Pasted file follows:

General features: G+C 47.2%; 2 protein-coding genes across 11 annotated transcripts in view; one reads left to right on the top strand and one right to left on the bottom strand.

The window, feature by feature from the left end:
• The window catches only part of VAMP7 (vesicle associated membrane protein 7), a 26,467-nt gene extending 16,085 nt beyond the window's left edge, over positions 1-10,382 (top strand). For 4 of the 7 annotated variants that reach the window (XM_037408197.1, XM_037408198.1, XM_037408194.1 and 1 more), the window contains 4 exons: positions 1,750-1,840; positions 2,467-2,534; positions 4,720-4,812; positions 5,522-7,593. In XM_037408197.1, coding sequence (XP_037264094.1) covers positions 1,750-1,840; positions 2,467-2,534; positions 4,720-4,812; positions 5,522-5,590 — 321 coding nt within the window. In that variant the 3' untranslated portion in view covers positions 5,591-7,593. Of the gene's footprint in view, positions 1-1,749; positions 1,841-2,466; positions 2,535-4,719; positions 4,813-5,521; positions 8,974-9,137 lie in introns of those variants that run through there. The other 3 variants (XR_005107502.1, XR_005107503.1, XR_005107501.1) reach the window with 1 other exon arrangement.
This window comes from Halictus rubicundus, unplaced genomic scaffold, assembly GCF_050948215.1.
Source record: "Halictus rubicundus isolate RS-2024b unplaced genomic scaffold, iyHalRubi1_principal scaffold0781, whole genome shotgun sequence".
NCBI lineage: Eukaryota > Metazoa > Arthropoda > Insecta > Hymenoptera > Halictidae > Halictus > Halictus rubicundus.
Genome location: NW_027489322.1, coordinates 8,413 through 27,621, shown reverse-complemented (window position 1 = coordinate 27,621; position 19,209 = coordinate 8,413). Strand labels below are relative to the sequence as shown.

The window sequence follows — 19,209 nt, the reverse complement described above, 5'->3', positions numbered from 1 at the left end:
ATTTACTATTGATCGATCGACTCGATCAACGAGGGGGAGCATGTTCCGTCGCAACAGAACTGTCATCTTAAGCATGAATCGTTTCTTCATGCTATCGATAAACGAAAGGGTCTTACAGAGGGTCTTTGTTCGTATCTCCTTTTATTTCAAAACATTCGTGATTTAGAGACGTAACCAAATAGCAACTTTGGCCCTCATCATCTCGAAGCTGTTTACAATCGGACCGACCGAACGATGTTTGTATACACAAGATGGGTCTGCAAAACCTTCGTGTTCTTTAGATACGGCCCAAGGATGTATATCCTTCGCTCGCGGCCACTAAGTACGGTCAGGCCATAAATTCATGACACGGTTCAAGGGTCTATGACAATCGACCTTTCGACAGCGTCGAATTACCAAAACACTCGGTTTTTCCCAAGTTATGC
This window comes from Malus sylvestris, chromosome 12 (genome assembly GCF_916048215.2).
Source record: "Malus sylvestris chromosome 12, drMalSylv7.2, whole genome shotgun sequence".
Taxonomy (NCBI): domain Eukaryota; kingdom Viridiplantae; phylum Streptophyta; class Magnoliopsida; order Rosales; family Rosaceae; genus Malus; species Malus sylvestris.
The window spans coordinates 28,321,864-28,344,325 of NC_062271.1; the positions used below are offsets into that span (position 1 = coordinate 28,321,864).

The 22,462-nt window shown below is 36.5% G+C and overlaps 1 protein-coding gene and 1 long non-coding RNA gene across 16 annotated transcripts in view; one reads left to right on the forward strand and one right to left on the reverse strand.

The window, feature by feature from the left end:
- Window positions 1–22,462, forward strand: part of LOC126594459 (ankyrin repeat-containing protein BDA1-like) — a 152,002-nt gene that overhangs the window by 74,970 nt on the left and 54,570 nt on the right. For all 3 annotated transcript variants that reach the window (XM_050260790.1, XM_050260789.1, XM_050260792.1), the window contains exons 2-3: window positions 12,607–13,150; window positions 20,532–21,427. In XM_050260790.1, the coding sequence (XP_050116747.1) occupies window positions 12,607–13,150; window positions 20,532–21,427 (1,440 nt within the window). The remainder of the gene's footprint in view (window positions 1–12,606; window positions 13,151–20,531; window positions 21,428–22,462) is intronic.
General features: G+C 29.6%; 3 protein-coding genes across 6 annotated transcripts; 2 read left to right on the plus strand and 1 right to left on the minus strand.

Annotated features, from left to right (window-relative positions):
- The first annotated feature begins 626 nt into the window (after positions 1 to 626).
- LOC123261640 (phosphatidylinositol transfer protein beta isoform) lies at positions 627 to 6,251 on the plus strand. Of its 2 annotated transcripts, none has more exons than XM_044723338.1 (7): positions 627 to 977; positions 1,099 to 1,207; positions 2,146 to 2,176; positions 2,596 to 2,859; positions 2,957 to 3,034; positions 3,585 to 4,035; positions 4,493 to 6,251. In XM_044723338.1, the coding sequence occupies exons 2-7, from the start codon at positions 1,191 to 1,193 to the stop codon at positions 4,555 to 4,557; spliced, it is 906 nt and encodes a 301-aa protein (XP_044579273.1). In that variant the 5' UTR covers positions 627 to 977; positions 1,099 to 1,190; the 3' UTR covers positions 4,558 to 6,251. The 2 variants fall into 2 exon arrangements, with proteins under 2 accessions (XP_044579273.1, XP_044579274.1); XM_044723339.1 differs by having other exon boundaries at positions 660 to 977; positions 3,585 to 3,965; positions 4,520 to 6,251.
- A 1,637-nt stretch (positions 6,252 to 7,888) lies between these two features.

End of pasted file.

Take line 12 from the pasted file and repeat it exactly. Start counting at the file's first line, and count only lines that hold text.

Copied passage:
Taxonomy (NCBI): domain Eukaryota; kingdom Viridiplantae; phylum Streptophyta; class Magnoliopsida; order Rosales; family Rosaceae; genus Malus; species Malus sylvestris.